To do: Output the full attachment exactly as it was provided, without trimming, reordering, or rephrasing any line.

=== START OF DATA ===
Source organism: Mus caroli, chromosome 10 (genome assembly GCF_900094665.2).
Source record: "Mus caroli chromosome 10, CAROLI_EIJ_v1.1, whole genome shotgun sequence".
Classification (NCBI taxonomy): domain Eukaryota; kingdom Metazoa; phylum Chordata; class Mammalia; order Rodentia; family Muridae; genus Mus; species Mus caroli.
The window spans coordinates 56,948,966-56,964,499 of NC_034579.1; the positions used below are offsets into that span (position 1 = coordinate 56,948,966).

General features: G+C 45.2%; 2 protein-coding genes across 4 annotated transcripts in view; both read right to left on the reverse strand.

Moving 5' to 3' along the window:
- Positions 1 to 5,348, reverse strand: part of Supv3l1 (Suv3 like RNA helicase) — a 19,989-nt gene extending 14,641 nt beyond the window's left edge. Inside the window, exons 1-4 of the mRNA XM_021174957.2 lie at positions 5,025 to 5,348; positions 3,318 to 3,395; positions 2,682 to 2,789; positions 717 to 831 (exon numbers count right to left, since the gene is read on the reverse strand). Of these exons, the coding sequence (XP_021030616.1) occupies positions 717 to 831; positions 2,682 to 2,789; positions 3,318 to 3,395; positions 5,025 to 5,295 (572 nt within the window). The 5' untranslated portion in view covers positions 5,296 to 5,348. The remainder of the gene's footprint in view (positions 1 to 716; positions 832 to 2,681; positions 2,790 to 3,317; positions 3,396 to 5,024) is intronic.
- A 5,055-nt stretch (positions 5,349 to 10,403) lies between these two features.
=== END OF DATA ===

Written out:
Source organism: Mus caroli, chromosome 10 (genome assembly GCF_900094665.2).
Source record: "Mus caroli chromosome 10, CAROLI_EIJ_v1.1, whole genome shotgun sequence".
Classification (NCBI taxonomy): domain Eukaryota; kingdom Metazoa; phylum Chordata; class Mammalia; order Rodentia; family Muridae; genus Mus; species Mus caroli.
The window spans coordinates 56,948,966-56,964,499 of NC_034579.1; the positions used below are offsets into that span (position 1 = coordinate 56,948,966).

General features: G+C 45.2%; 2 protein-coding genes across 4 annotated transcripts in view; both read right to left on the reverse strand.

Moving 5' to 3' along the window:
- Positions 1 to 5,348, reverse strand: part of Supv3l1 (Suv3 like RNA helicase) — a 19,989-nt gene extending 14,641 nt beyond the window's left edge. Inside the window, exons 1-4 of the mRNA XM_021174957.2 lie at positions 5,025 to 5,348; positions 3,318 to 3,395; positions 2,682 to 2,789; positions 717 to 831 (exon numbers count right to left, since the gene is read on the reverse strand). Of these exons, the coding sequence (XP_021030616.1) occupies positions 717 to 831; positions 2,682 to 2,789; positions 3,318 to 3,395; positions 5,025 to 5,295 (572 nt within the window). The 5' untranslated portion in view covers positions 5,296 to 5,348. The remainder of the gene's footprint in view (positions 1 to 716; positions 832 to 2,681; positions 2,790 to 3,317; positions 3,396 to 5,024) is intronic.
- A 5,055-nt stretch (positions 5,349 to 10,403) lies between these two features.